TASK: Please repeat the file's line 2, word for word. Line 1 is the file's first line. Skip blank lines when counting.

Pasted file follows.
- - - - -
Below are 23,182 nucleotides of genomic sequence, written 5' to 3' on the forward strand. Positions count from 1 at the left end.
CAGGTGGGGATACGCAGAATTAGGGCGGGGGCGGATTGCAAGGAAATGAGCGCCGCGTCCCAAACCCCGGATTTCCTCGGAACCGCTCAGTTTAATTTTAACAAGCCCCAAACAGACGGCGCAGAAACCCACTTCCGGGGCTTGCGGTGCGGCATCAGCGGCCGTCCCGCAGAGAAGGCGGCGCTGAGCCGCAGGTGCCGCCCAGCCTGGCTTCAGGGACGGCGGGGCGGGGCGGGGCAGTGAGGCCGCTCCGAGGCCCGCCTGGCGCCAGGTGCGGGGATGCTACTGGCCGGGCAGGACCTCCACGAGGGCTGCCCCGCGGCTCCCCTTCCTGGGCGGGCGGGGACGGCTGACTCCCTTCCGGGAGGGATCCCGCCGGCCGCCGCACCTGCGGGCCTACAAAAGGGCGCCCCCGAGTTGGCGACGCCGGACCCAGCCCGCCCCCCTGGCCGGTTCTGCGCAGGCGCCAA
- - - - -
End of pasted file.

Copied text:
CAGGTGGGGATACGCAGAATTAGGGCGGGGGCGGATTGCAAGGAAATGAGCGCCGCGTCCCAAACCCCGGATTTCCTCGGAACCGCTCAGTTTAATTTTAACAAGCCCCAAACAGACGGCGCAGAAACCCACTTCCGGGGCTTGCGGTGCGGCATCAGCGGCCGTCCCGCAGAGAAGGCGGCGCTGAGCCGCAGGTGCCGCCCAGCCTGGCTTCAGGGACGGCGGGGCGGGGCGGGGCAGTGAGGCCGCTCCGAGGCCCGCCTGGCGCCAGGTGCGGGGATGCTACTGGCCGGGCAGGACCTCCACGAGGGCTGCCCCGCGGCTCCCCTTCCTGGGCGGGCGGGGACGGCTGACTCCCTTCCGGGAGGGATCCCGCCGGCCGCCGCACCTGCGGGCCTACAAAAGGGCGCCCCCGAGTTGGCGACGCCGGACCCAGCCCGCCCCCCTGGCCGGTTCTGCGCAGGCGCCAA